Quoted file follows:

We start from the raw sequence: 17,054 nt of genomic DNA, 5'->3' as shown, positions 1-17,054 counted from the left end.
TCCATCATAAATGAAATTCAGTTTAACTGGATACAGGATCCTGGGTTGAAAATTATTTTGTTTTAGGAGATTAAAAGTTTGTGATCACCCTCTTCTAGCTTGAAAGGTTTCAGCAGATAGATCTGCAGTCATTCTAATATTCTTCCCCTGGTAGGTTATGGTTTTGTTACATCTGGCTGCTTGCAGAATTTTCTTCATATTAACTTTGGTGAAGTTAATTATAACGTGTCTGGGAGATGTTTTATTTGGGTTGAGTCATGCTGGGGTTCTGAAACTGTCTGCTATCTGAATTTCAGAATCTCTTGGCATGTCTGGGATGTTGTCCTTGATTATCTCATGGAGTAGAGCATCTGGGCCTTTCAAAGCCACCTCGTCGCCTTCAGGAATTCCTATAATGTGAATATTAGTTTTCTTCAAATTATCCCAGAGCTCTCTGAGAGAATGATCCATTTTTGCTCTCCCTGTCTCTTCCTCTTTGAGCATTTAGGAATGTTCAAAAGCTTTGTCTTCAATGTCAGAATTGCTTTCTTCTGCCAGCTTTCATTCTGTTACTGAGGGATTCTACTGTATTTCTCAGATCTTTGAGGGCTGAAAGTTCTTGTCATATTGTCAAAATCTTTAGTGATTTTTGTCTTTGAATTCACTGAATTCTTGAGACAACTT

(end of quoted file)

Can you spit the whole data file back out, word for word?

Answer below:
We start from the raw sequence: 17,054 nt of genomic DNA, 5'->3' as shown, positions 1-17,054 counted from the left end.
TCCATCATAAATGAAATTCAGTTTAACTGGATACAGGATCCTGGGTTGAAAATTATTTTGTTTTAGGAGATTAAAAGTTTGTGATCACCCTCTTCTAGCTTGAAAGGTTTCAGCAGATAGATCTGCAGTCATTCTAATATTCTTCCCCTGGTAGGTTATGGTTTTGTTACATCTGGCTGCTTGCAGAATTTTCTTCATATTAACTTTGGTGAAGTTAATTATAACGTGTCTGGGAGATGTTTTATTTGGGTTGAGTCATGCTGGGGTTCTGAAACTGTCTGCTATCTGAATTTCAGAATCTCTTGGCATGTCTGGGATGTTGTCCTTGATTATCTCATGGAGTAGAGCATCTGGGCCTTTCAAAGCCACCTCGTCGCCTTCAGGAATTCCTATAATGTGAATATTAGTTTTCTTCAAATTATCCCAGAGCTCTCTGAGAGAATGATCCATTTTTGCTCTCCCTGTCTCTTCCTCTTTGAGCATTTAGGAATGTTCAAAAGCTTTGTCTTCAATGTCAGAATTGCTTTCTTCTGCCAGCTTTCATTCTGTTACTGAGGGATTCTACTGTATTTCTCAGATCTTTGAGGGCTGAAAGTTCTTGTCATATTGTCAAAATCTTTAGTGATTTTTGTCTTTGAATTCACTGAATTCTTGAGACAACTT